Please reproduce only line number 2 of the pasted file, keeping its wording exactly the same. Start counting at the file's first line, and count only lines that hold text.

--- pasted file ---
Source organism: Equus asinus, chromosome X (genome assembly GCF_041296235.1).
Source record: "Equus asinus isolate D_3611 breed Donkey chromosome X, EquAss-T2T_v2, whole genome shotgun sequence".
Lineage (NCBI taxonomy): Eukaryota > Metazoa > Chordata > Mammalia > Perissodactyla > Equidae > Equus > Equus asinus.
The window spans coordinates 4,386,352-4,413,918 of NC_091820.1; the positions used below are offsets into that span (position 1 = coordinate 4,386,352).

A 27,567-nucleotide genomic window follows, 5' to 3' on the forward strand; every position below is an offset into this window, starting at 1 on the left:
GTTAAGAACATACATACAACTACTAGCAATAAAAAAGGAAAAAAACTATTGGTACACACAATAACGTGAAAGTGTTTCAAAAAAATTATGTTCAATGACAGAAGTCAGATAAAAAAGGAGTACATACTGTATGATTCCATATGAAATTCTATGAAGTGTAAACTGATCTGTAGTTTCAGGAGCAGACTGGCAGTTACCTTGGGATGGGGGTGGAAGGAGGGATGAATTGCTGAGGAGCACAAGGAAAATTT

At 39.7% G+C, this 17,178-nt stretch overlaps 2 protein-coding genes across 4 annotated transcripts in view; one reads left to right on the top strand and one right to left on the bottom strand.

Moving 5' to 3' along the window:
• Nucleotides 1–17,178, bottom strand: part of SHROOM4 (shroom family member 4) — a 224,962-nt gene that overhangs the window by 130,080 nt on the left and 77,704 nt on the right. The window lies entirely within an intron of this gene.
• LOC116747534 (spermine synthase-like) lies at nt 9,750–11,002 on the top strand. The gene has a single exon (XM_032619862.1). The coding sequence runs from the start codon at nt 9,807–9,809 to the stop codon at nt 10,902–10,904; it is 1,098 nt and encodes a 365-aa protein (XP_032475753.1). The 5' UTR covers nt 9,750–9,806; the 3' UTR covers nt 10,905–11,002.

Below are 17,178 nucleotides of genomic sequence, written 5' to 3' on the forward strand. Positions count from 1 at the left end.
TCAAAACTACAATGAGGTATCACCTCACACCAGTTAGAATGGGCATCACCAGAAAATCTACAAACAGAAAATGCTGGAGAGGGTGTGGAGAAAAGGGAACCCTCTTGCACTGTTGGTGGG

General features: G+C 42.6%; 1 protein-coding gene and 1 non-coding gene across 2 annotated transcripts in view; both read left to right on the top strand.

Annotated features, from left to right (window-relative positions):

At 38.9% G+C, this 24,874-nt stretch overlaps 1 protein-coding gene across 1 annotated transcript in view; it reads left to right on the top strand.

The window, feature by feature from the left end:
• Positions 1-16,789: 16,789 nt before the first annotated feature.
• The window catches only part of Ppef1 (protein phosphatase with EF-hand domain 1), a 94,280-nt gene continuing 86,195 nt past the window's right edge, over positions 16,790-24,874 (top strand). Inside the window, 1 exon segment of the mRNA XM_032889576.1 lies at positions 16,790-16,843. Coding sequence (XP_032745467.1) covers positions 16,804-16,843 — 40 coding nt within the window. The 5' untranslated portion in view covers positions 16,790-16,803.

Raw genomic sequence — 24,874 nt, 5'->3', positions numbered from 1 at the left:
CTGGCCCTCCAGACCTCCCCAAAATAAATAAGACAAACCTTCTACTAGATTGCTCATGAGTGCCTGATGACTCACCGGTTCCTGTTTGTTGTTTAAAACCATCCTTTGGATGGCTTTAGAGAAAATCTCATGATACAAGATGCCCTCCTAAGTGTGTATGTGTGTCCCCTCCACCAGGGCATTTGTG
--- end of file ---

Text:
Source record: "Equus asinus isolate D_3611 breed Donkey chromosome X, EquAss-T2T_v2, whole genome shotgun sequence".